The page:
GPS blackspots eradicated by Cohda system


Monday, 16 April, 2018


GPS blackspots eradicated by Cohda system

A new vehicle positioning system that eliminates GPS blackspots between high-rise buildings has been released by Cohda Wireless.

Using Cohda’s expertise in developing collision avoidance systems for mines, the vehicle-based system V2X-Locate can identify vehicle position to sub-metre accuracy in environments that degrade GPS accuracy, such as tunnels, underground car parks and between high-rise buildings.

As well as enhancing current connected vehicles, the V2X-Locate provides a critical component for connected autonomous vehicles, which require uninterrupted positioning data to safely navigate on roads.

Although GPS navigation systems have revolutionised transport during the past decade, they can suffer from degraded accuracy in locations with compromised sky views, such as ‘urban canyons’ formed by high-rise buildings, underground car parks and tunnels.

Drawing on its experience in developing collision avoidance systems for underground mines, Cohda has designed V2X-Locate to enable equipped vehicles to identify their location using existing Smart City V2X (vehicle-to-everything) roadside infrastructure from any standards-based manufacturer.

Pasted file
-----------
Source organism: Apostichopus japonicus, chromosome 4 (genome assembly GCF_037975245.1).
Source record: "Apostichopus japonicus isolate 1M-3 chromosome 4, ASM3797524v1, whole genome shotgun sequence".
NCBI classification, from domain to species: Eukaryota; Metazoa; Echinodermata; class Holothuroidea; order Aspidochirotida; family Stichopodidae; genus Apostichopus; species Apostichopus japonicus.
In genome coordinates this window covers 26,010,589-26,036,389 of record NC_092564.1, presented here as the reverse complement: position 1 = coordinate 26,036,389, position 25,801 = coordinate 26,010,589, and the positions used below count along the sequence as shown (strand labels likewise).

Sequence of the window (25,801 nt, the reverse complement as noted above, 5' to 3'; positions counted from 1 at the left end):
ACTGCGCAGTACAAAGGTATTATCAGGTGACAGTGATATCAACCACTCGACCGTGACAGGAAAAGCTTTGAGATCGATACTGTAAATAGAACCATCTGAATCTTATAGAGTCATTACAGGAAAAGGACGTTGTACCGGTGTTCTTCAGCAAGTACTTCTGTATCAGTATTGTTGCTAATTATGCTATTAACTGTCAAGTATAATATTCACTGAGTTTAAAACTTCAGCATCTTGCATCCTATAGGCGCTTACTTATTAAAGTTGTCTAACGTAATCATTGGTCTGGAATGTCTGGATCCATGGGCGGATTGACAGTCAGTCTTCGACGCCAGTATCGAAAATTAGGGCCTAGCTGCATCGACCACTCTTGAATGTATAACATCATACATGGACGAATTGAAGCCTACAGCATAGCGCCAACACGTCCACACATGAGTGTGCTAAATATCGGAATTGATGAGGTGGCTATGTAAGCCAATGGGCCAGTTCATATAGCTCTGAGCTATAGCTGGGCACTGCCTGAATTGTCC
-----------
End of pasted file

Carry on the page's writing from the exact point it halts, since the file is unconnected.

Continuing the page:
Cohda Wireless Chief Technology Officer Paul Alexander said V2X-Locate was a globally unique product.

“We solve the problem caused by GPS and satellite-based positioning systems not working in all use cases,” he said.

“If you’re in a major downtown area with tall buildings, or in a tunnel or in an underground parking lot, a GPS system can fail, preventing it from delivering accurate results. As well as being inconvenient for current drivers, this is not an option as we enter the era of driverless cars.

“The V2X-Locate breakthrough is to position the vehicle with sub-metre accuracy by using the existing communications signals produced by V2X Smart City infrastructure deployments. The result is that V2X-Locate can eliminate positioning ‘blackspots’ in city centres where they are most likely to occur.”

The efficacy and accuracy of the V2X-Locate system has been demonstrated in a 2017 trial in New York City where it was tested while driving along Sixth Avenue, which has the tallest buildings in the city. Comparably tested GPS-based systems were as much as tens of metres off course, at times showing cars driving through buildings.

Alexander said Cohda Wireless had designed V2X-Locate by using its experience developing collision avoidance technology for underground mines.

“The hardest place to do positioning is one kilometre underground with a cubic kilometre of copper above your head,” he said.

“That’s where V2X-Locate was born. Cohda has worked in that area for several years, providing accurate positioning for vehicles where no GPS connectivity is available. We’ve now successfully migrated that technology from mine sites of the outback to the urban canyons of New York City.”

Image credit: ©iStockphoto.com/Kaspars Grinvalds

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